Gov. Tom Wolf has indicated he will sign what is being called a “stacked hybrid” plan to reform the commonwealth’s public-sector pensions, assuming the bill reaches his desk.
First, the House-amended Senate Bill 1071 needs approval from the Senate.
“I want to congratulate both Republicans and Democrats for coming together to find common ground on this issue, and I urge the Senate to move quickly to consider this important legislation,” Wolf said in a statement.
That could take some time, said Jenn Kocher, a spokeswoman for Senate Republicans. “Too early to tell. Members may want to take some time with the bill. This bill has significant differences from the pension reform we sent the House six months ago so we want to digest the changes before making any decisions.”
The bill would maintain benefits for current public employees and retirees, while making changes for future state or school employees hired on Jan. 1, 2018, or July 1, 2018, respectively.
State police troopers would be exempt.
The plan is called a stacked hybrid because it includes elements of both a traditional defined-benefit plan and a defined-contribution plan like a 401(k).
Under the plan, new employees would have a defined-benefit pension for their first $50,000 in annual salary. Employees would contribute 6 percent of salary up to that limit, and the salary limit would rise 3 percent per year for inflation.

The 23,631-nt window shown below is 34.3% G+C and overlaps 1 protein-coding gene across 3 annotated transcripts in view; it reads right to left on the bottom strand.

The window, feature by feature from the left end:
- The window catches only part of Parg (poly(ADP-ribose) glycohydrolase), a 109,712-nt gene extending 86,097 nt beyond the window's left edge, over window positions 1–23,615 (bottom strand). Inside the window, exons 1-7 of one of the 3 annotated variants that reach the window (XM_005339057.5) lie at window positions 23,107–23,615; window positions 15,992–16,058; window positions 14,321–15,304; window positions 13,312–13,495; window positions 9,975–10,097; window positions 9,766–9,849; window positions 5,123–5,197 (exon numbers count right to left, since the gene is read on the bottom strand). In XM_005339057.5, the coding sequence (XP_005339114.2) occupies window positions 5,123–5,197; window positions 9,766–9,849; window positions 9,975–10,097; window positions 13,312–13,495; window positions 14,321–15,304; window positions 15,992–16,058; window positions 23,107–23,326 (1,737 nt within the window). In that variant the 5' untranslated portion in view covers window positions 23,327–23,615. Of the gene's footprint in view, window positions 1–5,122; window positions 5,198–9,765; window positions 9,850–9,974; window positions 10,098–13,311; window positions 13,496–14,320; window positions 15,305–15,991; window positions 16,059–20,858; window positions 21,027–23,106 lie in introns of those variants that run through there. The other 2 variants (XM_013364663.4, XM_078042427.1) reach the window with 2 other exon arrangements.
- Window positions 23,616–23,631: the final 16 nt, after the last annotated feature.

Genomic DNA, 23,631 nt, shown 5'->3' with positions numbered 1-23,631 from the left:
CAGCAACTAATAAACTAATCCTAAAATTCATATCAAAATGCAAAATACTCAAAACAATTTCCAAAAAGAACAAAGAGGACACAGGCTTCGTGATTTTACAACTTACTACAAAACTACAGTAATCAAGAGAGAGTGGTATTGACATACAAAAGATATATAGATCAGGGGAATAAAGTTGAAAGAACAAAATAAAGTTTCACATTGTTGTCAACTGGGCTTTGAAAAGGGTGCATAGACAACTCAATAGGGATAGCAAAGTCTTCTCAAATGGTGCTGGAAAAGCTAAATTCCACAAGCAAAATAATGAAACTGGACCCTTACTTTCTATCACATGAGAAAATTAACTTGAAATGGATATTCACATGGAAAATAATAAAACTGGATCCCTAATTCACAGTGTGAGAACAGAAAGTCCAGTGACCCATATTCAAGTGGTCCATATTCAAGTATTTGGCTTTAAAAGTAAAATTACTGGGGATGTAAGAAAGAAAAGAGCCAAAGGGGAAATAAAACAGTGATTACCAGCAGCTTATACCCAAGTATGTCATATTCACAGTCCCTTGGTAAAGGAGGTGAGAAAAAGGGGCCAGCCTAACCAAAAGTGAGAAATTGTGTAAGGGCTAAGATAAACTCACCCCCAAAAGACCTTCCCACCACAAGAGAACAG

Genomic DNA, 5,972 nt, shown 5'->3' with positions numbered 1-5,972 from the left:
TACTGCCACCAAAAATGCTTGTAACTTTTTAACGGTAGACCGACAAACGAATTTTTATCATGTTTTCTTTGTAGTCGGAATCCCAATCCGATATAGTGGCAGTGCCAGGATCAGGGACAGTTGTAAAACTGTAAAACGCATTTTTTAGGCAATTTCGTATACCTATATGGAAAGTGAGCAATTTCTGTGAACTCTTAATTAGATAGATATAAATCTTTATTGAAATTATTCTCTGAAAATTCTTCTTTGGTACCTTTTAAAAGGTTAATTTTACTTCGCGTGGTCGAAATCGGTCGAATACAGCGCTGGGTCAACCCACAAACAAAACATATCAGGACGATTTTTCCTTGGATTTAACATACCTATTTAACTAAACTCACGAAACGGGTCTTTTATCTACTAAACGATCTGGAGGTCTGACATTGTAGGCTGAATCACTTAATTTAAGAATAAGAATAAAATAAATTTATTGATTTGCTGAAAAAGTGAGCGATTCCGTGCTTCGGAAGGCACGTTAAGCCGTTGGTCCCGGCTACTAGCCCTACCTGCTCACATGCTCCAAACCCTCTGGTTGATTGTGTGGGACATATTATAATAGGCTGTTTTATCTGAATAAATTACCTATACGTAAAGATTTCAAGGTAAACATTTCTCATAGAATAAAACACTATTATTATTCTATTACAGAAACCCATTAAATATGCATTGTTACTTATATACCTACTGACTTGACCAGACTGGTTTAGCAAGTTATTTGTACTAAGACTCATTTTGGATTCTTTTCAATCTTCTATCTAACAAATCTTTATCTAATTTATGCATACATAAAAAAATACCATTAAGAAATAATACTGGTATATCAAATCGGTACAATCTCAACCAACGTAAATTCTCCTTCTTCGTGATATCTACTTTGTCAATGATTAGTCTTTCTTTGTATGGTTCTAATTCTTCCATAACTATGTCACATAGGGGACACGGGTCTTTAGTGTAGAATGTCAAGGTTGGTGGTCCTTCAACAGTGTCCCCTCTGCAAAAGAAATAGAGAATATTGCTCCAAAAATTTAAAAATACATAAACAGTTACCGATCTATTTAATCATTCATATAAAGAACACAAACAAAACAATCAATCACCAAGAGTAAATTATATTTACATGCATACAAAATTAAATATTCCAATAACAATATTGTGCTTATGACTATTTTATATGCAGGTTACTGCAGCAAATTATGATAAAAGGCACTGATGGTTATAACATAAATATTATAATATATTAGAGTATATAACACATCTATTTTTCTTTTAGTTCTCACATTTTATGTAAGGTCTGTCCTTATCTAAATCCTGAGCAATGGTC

A defined-contribution plan, or 401(k)-style benefit, would apply to income over $50,000 or income earned after 25 years. Employee contributions would be 7.5 percent of salary with the state and school districts matching 4 percent.
Lawmakers on both sides of the aisle called the plan a “huge step forward,” similar to the recent liquor-sales reform bill that Wolf signed.
“This is a significant first step in the right direction to start tackling Pennsylvania’s unsustainable public pension system,” said Speaker of the House Mike Turzai (R-Allegheny).
The plan is expected to save more than $5 billion over a 30-year period, according to the fiscal note.
But longtime pension-reform proponents, including the conservative-leaning Commonwealth Foundation, say the bill does not go far enough, given the massive unfunded liabilities in the two state-sponsored pension systems.
Those liabilities have exceeded $60 billion and long-term investment return assumptions have been reduced, which could add to that number and force a hike in employer contribution rates.
The Public School Employees’ Retirement System, or PSERS, just reduced its assumed rate of return to 7.25 percent from 7.5 percent, which could add as much as $2.5 billion to its $37.3 billion in unfunded liabilities.
Nathan Benefield, vice president of policy for the foundation, called the bill a Band-Aid. “Reconstructive surgery is needed,” he said.
Both the House and Senate are in session nearly every day this month as lawmakers attempt to find compromise on a state spending plan that the governor would support for 2016-17. The current fiscal year ends June 30.